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Jieyu (Jade) D. Featherstone

Education

  • M.A., Marquette University, Communication Studies, 2016
  • B.A., Beijing Foreign Studies University, Translation and Interpreting, 2014

Research Focus

Jade is primarily interested in health misinformation on social media. Particularly, she has done various research trying to understand the effects of misinformation, the strategies of combating misinformation, and the spread of misinformation online. Her secondary research focuses on understanding the attitudes of genomic editing among different populations and how to construct campaign strategies. 

Currently, Jade is doing research on the effects of misinformation and approaches for correcting misinformation. Strategies such as fact check misinformation, using two-sided refutational messages have achieved successful results. At the same time, Jade is also working on big data to discover opinion leaders, discourse characteristics about genome editing on Twitter. Jade will also attend Facebook's summer internship at Menlo Park in 2019 to pursue her research on misinformation. 

Selected Publications

Publication

Featherstone, J. D., Ruiz, J. B., & Barnett, G. A. (2020). Exploring childhood vaccination themes and public opinions on Twitter: A semantic network analysis. Telematics & Informatics. DOI: https://doi.org/10.1016/j.tele.2020.101474

Featherstone, J.D., Bell, R. R., & Ruiz, J. B. (2019). Relationship of people’s sources of health information and political ideology with acceptance of conspiratorial beliefs about vaccines. Vaccine, 37, 2993-2997.Calabrese,

Calabrese. J., Ding, J., Barnett, G., Millam, B. (2019). The uproar over gene-edited babies: A semantic network analysis of CRISPR on Twitter. Environmental CommunicationDOI: 10.1080/17524032.2019.1699135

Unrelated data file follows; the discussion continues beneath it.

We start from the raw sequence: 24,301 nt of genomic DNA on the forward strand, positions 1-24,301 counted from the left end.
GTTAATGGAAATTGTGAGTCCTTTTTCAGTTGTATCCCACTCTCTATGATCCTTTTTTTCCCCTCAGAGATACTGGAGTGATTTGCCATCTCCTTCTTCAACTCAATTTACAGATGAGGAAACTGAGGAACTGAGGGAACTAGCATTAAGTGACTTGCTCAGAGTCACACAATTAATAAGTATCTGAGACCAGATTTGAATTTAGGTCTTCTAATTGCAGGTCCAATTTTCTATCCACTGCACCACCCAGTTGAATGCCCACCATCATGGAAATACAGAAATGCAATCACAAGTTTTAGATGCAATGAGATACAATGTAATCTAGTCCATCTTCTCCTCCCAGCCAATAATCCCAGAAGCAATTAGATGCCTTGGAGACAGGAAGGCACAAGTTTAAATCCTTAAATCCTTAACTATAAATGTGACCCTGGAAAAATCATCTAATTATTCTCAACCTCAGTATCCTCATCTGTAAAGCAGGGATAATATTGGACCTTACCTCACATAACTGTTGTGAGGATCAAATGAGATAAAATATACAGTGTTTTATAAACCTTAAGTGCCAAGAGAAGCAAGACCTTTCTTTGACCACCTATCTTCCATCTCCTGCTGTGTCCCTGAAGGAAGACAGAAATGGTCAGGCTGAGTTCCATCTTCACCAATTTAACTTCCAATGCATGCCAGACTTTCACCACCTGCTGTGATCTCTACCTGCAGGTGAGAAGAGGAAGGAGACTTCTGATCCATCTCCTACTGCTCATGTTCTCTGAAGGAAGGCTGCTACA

Anderton, B., Calabrese, C. J., Featherstone, J. D., Barnett, G. A., & Woelfel, J. (2019). Message strategies to improve the image of CRISPR. Communication & Science Journal.

Ji, J., Chao, N., & Ding, J. (2019). Rumormongering of genetically modified (GM) food on Chinese social network. Telematics and Informatics, 37, 1-12. Retrieved from: https://authors.elsevier.com/c/1YRTk2dUkYFfaW

Zhang, J., Calabrese, C., Ding, J., Liu, M., & Zhang, B. (2018). Advantages and Challenges in Using Mobile Apps for Field Experiments: A systematic review and a case study. Mobile Media and Communication, 6, 179-196.

Ding, J. (2017). Sexual acculturation and risk perceptions: information seeking and processing among Chinese students in the U.S. (Master’s thesis). Retrieved from: https://epublications.marquette.edu/theses_open/405/

Conference Involvement

Ding, J., & Zhang, J. (2019, May). The Effects of Vaccine Misinformation and Refutational Messages on Negative Emotions and Vaccine Attitudes. Paper accepted to 69th Annual International Communication Association (ICA) Conference, Information System Division, Washington, DC.

Ding, J., Bell, R., & Ruiz, J. (2018, December). Relationship of people’s sources of health information and political ideology with acceptance of conspiratorial beliefs about vaccines. Paper presented at The Promoting Research in Social Media and Health Symposium (PRISM), San Francisco, CA. 

Ding, J., Zhang, J., & Dam, K. (2018, May). Disguised in Conspiracy or Uncertainty? Effects of Vaccine Misinformation on Vaccination Intentions. 68th Annual Conference of the International Communication Association, Information Systems Division. Prague, Czech Republic.

Ding, J. (2016) Sex acculturation and risk perceptions: Information seeking and processing among Chinese Students in the U.S. Paper presented in Chinese Communication Association, National Communication Association 102th Convention, Philadelphia, PA.

Awards

Data Incubator Summer Fellowship, 2018 Summer, UC Davis, Data Science Initiative

STRIDE Incubator Data Training Program for my research proposal, "Who are retweeting vaccine misinformation on Twitter? Dissemination of vaccine misinformation on Twitter," Data Science Initiative, UC Davis

Conference Travel Grant ($800), 2018 June, UC Davis, Department of Communication

Conference Travel Grant ($800), 2016 November, UC Davis, Department of Communication